The project car has infinitely adjustable struts at all corners, along with upgraded sway bars and urethane bushings. The front suspension has been modified with a Positive Steering Response System (PSRS) (www.perrinperformance.com) that relocates and stiffens the rear mounting of the lower control arms to provide significantly more response to the steering and less suspension lift on acceleration. The system achieves this by adding additional caster to the front end alignment and using less-compliant bushings.
The boxer engine in a Subaru is a different challenge for modifications. The design limits the amount of displacement that can be added, but a displacement increase can be accomplished by increasing the stroke, while the bore is limited to a cleanup or a change of the block.
Z Sport’s master technician and engine builder Mike Larsson gave me the specifics of the engine for the project. Since there are some weaknesses in the 2.5L engine, he decided to stay with the 2.0L base (see Photo 6) and increase displacement through the use of a 2.5L crankshaft. Mike says that the stock crankshaft is strong and suitable for a performance engine (see Photo 7), but both the main and rod bearings in stock form are weak. This is not a place to use substandard parts and aftermarket parts are available to keep the lower end together. Aftermarket pistons and custom rods allow the use of the longer stroke crankshaft. All fasteners in this engine will be aftermarket premium parts.
With four valves per cylinder (two intake and two exhaust), breathing is OK once the ports are opened up slightly (see Photo 8); 1mm oversize valves are being installed for an extra measure of air flow. Care should be taken to not get too carried away removing material from the ports (see Photo 9) and avoid polishing the intake ports for a street driven car, as the low-end performance will suffer.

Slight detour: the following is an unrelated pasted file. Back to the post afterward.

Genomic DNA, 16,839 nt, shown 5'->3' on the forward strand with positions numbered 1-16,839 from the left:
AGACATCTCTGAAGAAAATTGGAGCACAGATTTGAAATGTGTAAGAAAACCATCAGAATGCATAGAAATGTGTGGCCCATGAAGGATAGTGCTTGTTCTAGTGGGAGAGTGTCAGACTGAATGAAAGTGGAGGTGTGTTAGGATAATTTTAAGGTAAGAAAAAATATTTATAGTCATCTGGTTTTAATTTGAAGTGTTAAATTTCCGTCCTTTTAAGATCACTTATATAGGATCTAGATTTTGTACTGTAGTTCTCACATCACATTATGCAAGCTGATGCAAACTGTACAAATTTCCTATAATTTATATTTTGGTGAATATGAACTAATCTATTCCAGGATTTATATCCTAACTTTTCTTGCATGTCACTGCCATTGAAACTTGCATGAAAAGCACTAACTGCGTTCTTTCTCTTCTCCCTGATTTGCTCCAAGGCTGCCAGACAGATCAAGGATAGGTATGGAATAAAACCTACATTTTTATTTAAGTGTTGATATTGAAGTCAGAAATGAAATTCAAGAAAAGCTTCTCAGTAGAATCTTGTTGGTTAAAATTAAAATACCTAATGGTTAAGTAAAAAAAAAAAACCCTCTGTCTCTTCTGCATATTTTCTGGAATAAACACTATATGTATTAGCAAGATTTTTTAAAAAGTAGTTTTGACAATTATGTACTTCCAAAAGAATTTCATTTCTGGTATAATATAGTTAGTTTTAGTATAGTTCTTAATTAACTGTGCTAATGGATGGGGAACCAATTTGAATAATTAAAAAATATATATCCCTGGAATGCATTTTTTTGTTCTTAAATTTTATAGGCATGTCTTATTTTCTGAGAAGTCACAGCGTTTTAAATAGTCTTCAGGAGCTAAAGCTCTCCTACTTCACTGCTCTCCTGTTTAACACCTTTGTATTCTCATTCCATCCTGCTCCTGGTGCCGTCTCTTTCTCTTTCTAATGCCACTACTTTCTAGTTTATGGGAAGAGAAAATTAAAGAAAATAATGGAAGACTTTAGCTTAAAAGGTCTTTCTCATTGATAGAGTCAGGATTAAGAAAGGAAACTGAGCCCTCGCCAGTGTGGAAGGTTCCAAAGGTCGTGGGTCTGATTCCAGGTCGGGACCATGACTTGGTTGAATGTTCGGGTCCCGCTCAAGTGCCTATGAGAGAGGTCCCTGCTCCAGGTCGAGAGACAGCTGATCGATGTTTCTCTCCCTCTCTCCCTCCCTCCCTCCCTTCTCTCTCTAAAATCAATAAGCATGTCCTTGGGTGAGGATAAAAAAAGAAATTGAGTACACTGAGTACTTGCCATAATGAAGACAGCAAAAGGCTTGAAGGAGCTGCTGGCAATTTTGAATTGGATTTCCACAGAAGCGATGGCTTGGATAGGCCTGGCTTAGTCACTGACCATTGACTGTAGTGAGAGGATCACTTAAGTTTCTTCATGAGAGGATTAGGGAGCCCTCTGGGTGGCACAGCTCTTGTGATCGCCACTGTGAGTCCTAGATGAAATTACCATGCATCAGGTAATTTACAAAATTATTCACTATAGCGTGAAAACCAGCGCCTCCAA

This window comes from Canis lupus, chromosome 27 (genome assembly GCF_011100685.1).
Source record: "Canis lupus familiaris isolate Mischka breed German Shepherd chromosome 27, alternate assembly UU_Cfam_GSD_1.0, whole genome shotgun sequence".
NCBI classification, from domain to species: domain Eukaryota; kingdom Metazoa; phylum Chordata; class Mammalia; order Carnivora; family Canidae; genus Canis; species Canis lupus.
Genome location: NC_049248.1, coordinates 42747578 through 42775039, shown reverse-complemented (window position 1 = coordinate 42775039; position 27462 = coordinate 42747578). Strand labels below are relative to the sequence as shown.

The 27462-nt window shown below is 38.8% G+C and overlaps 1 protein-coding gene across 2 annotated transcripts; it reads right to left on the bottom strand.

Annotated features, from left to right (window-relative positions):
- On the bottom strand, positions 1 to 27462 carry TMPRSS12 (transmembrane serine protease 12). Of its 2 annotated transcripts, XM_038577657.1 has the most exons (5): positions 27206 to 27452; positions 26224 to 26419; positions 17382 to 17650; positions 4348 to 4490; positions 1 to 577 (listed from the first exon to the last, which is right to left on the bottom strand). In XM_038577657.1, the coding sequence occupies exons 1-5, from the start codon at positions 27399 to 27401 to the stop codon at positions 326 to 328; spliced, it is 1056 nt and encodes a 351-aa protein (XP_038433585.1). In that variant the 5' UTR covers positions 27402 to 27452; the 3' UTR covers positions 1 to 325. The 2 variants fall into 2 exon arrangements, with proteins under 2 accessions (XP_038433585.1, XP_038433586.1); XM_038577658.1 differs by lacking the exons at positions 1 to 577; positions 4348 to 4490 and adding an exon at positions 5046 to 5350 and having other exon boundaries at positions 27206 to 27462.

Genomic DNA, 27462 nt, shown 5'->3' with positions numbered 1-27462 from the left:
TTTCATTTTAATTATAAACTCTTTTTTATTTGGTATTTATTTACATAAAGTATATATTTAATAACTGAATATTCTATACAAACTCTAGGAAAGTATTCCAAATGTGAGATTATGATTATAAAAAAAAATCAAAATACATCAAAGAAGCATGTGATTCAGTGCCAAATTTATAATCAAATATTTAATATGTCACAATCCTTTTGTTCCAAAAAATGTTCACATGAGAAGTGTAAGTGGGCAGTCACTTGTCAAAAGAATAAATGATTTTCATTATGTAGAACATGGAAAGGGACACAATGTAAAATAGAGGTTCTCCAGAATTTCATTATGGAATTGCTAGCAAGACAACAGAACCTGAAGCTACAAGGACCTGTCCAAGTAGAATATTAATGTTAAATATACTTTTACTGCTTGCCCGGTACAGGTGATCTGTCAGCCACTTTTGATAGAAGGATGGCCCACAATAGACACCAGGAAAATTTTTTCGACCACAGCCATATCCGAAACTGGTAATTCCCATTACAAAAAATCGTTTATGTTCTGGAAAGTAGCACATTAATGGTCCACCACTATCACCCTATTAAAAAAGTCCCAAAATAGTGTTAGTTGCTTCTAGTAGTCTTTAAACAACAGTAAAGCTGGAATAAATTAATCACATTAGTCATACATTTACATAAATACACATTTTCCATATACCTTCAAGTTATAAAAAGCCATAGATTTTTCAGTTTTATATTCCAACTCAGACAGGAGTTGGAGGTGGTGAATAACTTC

The stock camshafts for the factory turbo engines are also well designed and don’t need to be replaced. A tuned header exhaust will be used to open up the exhaust for better breathing and high rpm flow.
The biggest improvement in horsepower will come from the Garrett turbocharger kit (see Photo 10). The increased size of the turbo, with larger injectors and better flow through the cylinders, is expected to produce between 350 and 400 horsepower at the wheels.
Mike indicated that additional things to consider are upgrading the oiling system with the late-model oil pump and using only the MLS (multi-layer steel) head gaskets as specified by the manufacturer.
Z Sport is equipped with a set of hub-mount Dynapack (www.dynapackusa.com) dynamometers (see Photo 11) that tuner Chuck Watts uses to dial in the engines after modification (see Photo 12). This part of the performance modification is critical to getting maximum flexibility, driveability and even economy. This mobile dyno system is also a hit at local car events where participants can actually see what their own rig will do compared to others. These units attach directly to the hubs (see Photo 13) and use a hydraulic load brake system to accurately measure the power output.
Obviously, since the engine is still being built and isn’t in the car yet, I can’t close out the whole story on this project. Z Sport has invited me to come back once the engine install and setup are completed.
I can’t wait to see what this little engine will do with the modifications being made. Charles has every intention of using this car to make quick runs for groceries on a regular basis once he gets it back on the road.
I’d like to thank the whole crew at Z Sport for their help in getting this article together, and inspiring me to maybe start thinking about making some mods to one of my E30 Beemers.